Bad enough are the daily rituals of pain-easing strategies and positive, life affirming reminders on the fridge, when you can’t now reach the bottom shelf, but sometimes more crippling is the lack of understanding by many employers, friends, colleagues and even family of how to live with and even love with the cards you’ve been dealt .
Unfortunately, it is often those closest to you who can lack belief in the validity of your pain, or why you can’t join in family activities. Employers might lack the understanding of how to incorporate chronic pain into a hard working professional’s life, and therefore write them off as lazy or ‘milking the system’.
A lack of effective financial support, twinned with a lack of information to guide the affected in the workplace, can create a lack of respect for our still beautiful and resourceful bodies and imaginative minds that still desperately want and can give something valuable to the world.
Do you tell ?
Ironically I often see people desperately trying to prove themselves still able, by achieving double the output of creativity, in half the useable time of an average person; before weariness once again steals their daylight hours.
And although we educate our children in schools, in a plethora of differentiated ways, owning our healthcare needs as valued adults seems to be a different matter. In my classroom for example, a movable trolley with wheels, spaces between desks to navigate my sticks, an ergonomic chair and access to the lift would have saved my early retirement .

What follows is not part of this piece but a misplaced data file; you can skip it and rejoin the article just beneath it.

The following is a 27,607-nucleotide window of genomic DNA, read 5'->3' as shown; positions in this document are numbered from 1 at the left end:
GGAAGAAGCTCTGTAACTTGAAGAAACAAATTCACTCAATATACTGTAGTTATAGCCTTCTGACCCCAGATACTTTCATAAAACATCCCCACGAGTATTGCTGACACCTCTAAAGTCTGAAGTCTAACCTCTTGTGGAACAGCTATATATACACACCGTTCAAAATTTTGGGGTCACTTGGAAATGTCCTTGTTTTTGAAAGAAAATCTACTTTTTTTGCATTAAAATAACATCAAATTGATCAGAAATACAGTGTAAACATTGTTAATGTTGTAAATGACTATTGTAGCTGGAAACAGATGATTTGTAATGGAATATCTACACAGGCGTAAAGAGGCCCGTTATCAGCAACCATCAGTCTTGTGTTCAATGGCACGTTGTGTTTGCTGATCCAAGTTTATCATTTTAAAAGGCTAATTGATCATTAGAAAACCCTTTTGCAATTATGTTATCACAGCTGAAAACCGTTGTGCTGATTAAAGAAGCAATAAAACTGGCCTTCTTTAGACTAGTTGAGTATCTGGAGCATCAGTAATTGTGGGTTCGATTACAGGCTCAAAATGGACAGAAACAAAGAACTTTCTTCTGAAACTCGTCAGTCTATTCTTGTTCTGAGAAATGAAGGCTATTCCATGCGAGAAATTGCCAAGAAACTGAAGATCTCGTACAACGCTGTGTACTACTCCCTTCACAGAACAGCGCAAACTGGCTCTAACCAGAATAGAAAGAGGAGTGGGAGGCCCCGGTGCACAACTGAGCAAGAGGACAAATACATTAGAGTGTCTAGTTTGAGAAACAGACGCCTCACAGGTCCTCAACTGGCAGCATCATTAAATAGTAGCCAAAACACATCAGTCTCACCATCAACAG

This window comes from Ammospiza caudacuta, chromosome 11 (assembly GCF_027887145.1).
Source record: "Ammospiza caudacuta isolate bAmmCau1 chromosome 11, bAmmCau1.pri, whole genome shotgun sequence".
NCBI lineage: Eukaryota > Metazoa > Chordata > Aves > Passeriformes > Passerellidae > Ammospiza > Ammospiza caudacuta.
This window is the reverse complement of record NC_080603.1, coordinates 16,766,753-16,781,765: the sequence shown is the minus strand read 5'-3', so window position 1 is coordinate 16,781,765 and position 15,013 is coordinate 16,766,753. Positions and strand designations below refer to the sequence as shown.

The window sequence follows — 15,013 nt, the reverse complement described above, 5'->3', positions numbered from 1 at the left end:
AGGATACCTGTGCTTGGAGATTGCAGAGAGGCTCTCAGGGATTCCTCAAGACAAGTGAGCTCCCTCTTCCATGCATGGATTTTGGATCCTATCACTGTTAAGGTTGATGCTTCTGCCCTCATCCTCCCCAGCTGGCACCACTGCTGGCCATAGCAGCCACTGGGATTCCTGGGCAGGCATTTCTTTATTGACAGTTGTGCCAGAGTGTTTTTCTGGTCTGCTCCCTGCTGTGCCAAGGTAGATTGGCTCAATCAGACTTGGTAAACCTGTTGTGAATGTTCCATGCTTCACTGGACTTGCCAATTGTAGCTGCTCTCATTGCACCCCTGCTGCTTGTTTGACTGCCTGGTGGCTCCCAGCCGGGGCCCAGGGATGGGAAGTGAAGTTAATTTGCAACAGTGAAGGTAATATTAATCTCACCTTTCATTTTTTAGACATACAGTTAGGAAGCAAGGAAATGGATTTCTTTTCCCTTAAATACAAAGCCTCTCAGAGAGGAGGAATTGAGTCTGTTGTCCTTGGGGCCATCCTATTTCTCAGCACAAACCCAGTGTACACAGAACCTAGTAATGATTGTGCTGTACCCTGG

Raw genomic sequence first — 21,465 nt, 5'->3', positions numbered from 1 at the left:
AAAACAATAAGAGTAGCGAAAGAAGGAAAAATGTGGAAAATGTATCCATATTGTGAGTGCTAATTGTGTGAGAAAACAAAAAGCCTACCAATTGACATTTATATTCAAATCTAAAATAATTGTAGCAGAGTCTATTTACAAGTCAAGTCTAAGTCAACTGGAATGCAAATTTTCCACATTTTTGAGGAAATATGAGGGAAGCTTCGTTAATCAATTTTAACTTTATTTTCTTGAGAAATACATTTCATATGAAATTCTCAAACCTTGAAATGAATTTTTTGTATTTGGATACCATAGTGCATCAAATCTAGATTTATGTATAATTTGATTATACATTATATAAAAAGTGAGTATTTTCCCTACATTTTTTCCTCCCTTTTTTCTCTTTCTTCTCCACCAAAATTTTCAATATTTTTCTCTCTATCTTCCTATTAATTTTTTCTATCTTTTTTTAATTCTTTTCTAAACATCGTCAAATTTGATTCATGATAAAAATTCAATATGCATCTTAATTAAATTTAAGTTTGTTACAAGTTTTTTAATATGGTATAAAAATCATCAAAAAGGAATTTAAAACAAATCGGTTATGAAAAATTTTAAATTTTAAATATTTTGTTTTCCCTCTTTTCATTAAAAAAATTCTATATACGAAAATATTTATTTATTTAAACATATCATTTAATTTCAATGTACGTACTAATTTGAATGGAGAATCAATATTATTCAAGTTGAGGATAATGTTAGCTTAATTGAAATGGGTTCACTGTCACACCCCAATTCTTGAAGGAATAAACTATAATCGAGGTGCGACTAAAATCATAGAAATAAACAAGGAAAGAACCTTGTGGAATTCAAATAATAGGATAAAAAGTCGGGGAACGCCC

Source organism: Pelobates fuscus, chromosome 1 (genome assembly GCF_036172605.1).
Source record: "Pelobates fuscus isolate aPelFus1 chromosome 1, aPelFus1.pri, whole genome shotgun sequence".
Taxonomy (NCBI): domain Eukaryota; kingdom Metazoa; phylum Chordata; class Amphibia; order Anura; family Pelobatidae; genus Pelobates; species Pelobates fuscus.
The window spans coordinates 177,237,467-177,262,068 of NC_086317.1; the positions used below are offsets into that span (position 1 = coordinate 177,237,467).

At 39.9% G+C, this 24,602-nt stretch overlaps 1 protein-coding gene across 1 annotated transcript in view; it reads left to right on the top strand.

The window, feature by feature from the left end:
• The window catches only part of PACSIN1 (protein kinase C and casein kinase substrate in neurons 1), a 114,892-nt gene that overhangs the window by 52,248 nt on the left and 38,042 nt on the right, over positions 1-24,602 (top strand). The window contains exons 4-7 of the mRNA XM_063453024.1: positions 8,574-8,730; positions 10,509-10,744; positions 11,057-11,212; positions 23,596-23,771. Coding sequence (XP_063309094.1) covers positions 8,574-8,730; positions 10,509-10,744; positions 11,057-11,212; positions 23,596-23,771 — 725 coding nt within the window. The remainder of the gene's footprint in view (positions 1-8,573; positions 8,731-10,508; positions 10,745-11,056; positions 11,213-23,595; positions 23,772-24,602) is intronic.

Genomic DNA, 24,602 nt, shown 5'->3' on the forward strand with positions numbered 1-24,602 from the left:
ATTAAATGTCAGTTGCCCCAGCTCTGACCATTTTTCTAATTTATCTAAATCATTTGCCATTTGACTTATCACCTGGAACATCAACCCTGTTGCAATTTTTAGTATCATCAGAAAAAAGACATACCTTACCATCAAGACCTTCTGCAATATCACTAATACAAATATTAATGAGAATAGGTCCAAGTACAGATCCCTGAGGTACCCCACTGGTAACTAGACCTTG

Without support to maintain a normal work/life balance and earn a competitive salary, those with a chronic condition are often forced to rely on disability payments or p.i.p.
This does two things. It labels people as permanently unwell, and keeps them in a state of limbo. As an ‘ill’ person , they might feel highlighted under their disability or condition before they are themselves, their old, ‘professional’ self . It can be incredibly difficult to convince the world out there ( and ourselves) that you can be both a, suffering from a degenerative condition and b, you still want to be, or are able to be the same or even better version of YOU.
The second thing that disability payments (or the equivalent) can do, is to minimise the quality of creative life you might get to live after your illness. An artist wanting to make money after being struck with a chronic and degenerative condition had better make A LOT of money at once or not at all. Because sometimes, making small amounts can cause more hassle than it is worth. This is of course, ludicrous. As a consequence thousands and thousands of amazing people who still have incredible creativity to offer the world, are stuck. Stuck earning too little to live on with the usable hours of their day or week. Having to declare any profit on a piece which might have taken months at an hour a day and then potentially losing financial support because they might be deemed able to work.